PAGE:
The C. Wayne Ellett Plant and Pest Diagnostic Clinic (PPDC) moved to The CFAES Wooster Campus about a year ago. We are located at the OSU CFAES Wooster Campus on the second floor (Selby Hall, room 234) of the Department of Plant Pathology. We continue to provide diagnostic services and support for plant and pest-related problems for a wide range of stakeholders (agricultural/green industries, growers and agribusinesses, health care professionals and the general public).
All plant and arthropod samples are evaluated by Francesca (Program Director and Plant Diagnostician) and Suranga Basnagala (Arthropod Diagnostician and Entomology Coordinator) in the PPDC laboratories located on the CFAES Wooster campus.
Todd Hicks (Turfgrass Diagnostic Coordinator) handles turf samples at the Ohio Turfgrass Foundation Research and Educational Facility in Columbus – more information can be found at: https://ppdc.osu.edu/submit-sample/turfgrass, while nematode analyses are handled by Dr. Horacio Lopez Nicora and his team in the Soybean Pathology and Nematology laboratory in the Department of Plant Pathology, Kottman Hall, main OSU campus in Columbus. More information can be found at: https://ppdc.osu.edu/submit-sample/nematodes
The Diagnostic Team of the C. Wayne Ellett PPDC. From left to right: Dr. Francesca Rotondo, Suranga Basnagala, Todd Hicks and Dr. Horacio Lopez-Nicora.
Regardless of the type of samples you would like to submit, it is important to remember that a good diagnosis starts with a good sample. For a plant sample, whenever it is possible, consider submitting the entire plant: dig down into the surrounding soil about 6 to 8 inches, wrap the roots in a plastic bag and secure it with string, put everything in a second plastic bag and secure with string and place it in a sturdy container to avoid crushing during the shipment. If it isn’t possible to submit the entire plants (we are aware that trees and shrubs are not easily movable), consider submitting the different parts of the tree/shrub. Often yellowing of the canopy and wilting are symptoms of root pathogen infection, and the pathogen is detected and isolated at the crown and root level of the plant.
Always submit multiple twigs and branches displaying symptoms. Branches (1-2 inches in diameter) that are actively wilting are the ideal sample to test for wilting diseases (oak wilt and Verticillium wilt). The transition zone, the area between dead and healthy plant tissue, is another important concept to keep in mind when selecting the material to send for analysis. Dead material is not suitable for diagnostic analyses.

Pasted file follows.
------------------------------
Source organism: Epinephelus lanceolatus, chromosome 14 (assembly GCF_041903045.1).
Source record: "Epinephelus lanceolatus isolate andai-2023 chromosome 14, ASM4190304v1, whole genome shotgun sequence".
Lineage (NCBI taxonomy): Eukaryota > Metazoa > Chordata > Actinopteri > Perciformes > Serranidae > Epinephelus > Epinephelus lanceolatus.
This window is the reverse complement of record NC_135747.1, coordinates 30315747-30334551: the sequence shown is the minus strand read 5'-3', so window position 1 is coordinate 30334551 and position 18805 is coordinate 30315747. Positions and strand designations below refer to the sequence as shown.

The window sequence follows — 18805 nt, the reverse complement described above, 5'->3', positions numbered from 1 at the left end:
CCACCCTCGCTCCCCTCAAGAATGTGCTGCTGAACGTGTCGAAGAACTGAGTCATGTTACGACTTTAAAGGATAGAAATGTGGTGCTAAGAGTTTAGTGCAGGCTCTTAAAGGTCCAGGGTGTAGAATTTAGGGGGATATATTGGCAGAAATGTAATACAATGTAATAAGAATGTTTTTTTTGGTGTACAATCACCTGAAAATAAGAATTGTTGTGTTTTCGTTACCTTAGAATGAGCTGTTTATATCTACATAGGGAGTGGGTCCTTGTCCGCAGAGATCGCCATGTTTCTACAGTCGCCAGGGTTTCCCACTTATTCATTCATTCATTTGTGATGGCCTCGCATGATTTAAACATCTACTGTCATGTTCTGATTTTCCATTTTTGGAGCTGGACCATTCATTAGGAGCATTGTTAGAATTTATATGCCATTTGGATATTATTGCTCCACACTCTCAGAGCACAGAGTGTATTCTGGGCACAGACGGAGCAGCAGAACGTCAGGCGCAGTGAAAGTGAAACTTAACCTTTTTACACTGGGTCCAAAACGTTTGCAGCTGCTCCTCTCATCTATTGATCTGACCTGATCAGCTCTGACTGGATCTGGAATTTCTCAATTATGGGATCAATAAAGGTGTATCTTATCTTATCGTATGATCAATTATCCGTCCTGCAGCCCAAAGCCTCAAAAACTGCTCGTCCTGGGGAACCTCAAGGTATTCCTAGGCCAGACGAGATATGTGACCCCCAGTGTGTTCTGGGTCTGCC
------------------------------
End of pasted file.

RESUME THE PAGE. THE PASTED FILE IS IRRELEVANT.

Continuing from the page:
Samples can be hand delivered to Selby Hall in Wooster campus. Instruction for hand delivery of the samples can be found here. https://ppdc.osu.edu/submit-sample
Ship the sample in sturdy boxes and, when possible, submit the entire plant.
For Insect and arthropod identification, it is important to provide more than one specimen to be sure that there is enough intact material for the analysis. An experienced diagnostician can identify parts of the insect up to the order or genus but in many cases, the antennae and all legs are needed for identification.
Before submission, most specimens can be killed by putting them in a container and placing them in the freezer overnight. This is recommended for large and fragile insects. Alternatively, they can be killed by placing them in a glass or plastic jars containing 70 to 90-percent ethyl or isopropyl alcohol. Water is not suitable for preserving specimens. We recommend not to use alcohol when sending the caterpillars and grubs stages as the color can fade away when you store them in alcohol. If you must store them in alcohol, always take several high-resolution pictures (with a scale) before you put them in alcohol and send us the images. The color of the caterpillars is a key character in identifying them. Plant pests, such as mites, aphids, maggots, caterpillars and scale insects are very fragile, and they should be shipped with the plant material. Furthermore, the plant host is often crucial for an accurate identification of this type of pests. The samples can be put in a zip-seal plastic bag and placed in a sturdy box that will not be crushed during shipping.
Regardless of the type of samples that you are sending in, use an overnight mail service or next-day shipping to preserve the freshness and quality of the material. Choose to mail packages early in the week to avoid weekends at the post office.
Same as other samples, insect samples also can be hand delivered to Selby Hall in the Wooster campus. Instruction for hand delivery of the samples can be found here. https://ppdc.osu.edu/submit-sample
We also accept digital sample submissions through our website (https://ppdc.osu.edu/digital-samples). Always submit a generous amount of well-focused, high-resolution pictures that cover symptoms distribution on the plants, close-ups of the symptoms (e.g. upper side and underside of the leaves, twigs, branches), and pictures of the surroundings. This will help us to understand the overall severity of the disease, how much is spread and if only specific plants are affected.
Suffering boxwood shrubs and a close-up of some of the symptoms observed.
For insect digital diagnostics, include as many photos as possible of the specimen, of the an area where it was collected/seen, and if applicable, of the plant damage and the distribution of the symptoms. If possible, always include a ruler or a coin for size comparison.
An example of well-focused pictures submitted for insect identification. The first picture is a Green June Beetle with a reference ruler and the other is sawfly larvae showing the damaged leaves.
More information can be found on our website at ppdc.osu.edu. We are actively working on our website to improve it and share our diagnostic updates with you.